Basically, a kippah covers one’s head. While there is no mandate to do so in the Torah, one early reference to head covering is in Talmud, Tractate Kiddushin 31a, in which a rabbi would not walk bare-headed more than four cubits without a head covering, as the Divine Presence is above his head. The Shulkhan Arukh (Orah Hayim 2:6), makes this into a ruling.
Some say that the reason for covering is to show (and know) that God is over our heads (even more than “above”). Others say it is to show the distinction between God and human. Some say it is a sign of respect, others say it shows our fear of God. Some even say it shields us from the brilliant holiness of God, lest we take too much at a time.
This last is interesting, as it is reflected in Exodus 34:29-35. When Moses came down from Mt. Sinai he didn’t know his face was glowing (…ki karan or panav bedab’ro ito), and folks shied away, so he covered his face when not talking with God and when not speaking thereafter to the crowd. By the way, when Aquila Ponticus of Sinope translated the text into Greek (around the second century CE), he missed the word “or” (“light,” perhaps making a read-o). As the root of the word “karan” קרן)) is a cone shape, Aquila gave Moses horns emanating from his head rather than rays of light. That reportedly led to the notion that Jews have horns, which sadly persists to the modern day. But we digress.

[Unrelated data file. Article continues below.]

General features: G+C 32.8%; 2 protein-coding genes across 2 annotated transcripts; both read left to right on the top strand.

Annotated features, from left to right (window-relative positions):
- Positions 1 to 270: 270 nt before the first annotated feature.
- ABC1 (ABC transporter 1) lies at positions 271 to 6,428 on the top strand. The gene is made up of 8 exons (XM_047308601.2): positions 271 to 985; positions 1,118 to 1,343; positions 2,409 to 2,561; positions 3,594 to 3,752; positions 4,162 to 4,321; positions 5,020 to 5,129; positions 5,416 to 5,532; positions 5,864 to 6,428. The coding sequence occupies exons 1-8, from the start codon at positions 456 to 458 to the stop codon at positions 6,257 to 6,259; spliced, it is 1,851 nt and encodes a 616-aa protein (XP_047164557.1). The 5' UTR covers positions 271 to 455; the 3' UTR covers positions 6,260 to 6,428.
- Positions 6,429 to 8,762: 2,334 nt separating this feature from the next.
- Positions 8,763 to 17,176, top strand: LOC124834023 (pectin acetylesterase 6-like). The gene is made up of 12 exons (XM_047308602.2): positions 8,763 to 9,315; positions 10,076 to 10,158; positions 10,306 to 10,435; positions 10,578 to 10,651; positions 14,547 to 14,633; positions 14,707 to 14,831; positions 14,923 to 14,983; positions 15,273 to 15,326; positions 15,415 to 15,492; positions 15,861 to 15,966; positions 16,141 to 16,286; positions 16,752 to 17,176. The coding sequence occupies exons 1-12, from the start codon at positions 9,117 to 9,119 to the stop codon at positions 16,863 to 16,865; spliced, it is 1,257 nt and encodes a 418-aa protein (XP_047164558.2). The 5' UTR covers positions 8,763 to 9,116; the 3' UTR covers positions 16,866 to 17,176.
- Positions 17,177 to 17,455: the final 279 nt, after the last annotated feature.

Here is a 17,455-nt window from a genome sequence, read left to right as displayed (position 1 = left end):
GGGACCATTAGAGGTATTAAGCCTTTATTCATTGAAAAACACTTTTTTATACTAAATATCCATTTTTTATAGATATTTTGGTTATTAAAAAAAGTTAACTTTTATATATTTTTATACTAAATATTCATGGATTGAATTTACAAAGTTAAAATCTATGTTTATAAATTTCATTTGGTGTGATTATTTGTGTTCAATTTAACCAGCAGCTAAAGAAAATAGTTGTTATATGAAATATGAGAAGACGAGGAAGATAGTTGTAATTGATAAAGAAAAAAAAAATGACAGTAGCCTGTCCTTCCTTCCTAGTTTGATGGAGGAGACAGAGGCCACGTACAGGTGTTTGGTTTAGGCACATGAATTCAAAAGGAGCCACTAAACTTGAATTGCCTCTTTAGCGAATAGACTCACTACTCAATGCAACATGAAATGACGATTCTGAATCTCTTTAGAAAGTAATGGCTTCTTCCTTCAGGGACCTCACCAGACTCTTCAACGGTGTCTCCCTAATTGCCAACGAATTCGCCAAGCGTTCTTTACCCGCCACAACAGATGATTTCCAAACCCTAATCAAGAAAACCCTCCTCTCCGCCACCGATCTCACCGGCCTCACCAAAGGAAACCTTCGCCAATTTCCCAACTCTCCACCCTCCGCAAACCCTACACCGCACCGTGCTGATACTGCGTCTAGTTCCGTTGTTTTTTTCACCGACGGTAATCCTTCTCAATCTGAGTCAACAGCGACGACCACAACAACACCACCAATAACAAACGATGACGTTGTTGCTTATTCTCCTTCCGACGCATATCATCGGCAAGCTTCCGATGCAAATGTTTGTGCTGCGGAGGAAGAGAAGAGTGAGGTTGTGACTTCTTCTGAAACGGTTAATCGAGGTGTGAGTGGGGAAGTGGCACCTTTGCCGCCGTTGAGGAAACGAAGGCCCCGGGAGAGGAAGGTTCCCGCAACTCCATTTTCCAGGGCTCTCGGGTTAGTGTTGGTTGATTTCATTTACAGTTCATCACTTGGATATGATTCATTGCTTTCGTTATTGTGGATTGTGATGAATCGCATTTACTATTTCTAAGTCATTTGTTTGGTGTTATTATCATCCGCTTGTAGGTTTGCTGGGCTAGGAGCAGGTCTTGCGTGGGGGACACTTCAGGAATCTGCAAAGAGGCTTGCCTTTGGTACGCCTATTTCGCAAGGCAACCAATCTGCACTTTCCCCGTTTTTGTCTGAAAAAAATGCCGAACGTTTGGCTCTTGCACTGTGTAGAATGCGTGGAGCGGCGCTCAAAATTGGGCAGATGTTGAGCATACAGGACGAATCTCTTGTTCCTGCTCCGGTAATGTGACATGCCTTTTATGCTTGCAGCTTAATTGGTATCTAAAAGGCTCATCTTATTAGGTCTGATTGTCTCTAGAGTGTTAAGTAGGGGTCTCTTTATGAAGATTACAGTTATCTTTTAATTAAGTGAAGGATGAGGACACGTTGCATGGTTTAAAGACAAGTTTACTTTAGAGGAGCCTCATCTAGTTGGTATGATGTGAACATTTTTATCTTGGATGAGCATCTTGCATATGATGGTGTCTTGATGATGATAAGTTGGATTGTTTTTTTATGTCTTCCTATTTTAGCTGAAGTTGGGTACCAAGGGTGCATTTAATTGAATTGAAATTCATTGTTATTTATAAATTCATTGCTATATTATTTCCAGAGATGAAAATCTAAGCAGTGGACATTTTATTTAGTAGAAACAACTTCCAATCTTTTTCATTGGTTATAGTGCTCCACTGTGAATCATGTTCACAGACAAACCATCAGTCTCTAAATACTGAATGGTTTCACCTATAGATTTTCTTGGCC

Other peoples wear kippot: Muslims (the taqiyah, from the Persian for “dome,” or topi, Hindi for “cap”) and Buddhists, for instance, and Catholic clergy may be seen in them (zucchetti, meaning “half-pumpkin”), as well. Ancient Mesopotamians wore slightly more conical varieties to keep their heads cool after shaving them. The root of the word “kippah” means “dome.” The Yiddish word “yarmulke” is, some think, from the Aramaic “yira Malka,” “in awe of the King.”
My Uncle Mashe’s ability to slip his fedora off while slipping on the kippah was impressive.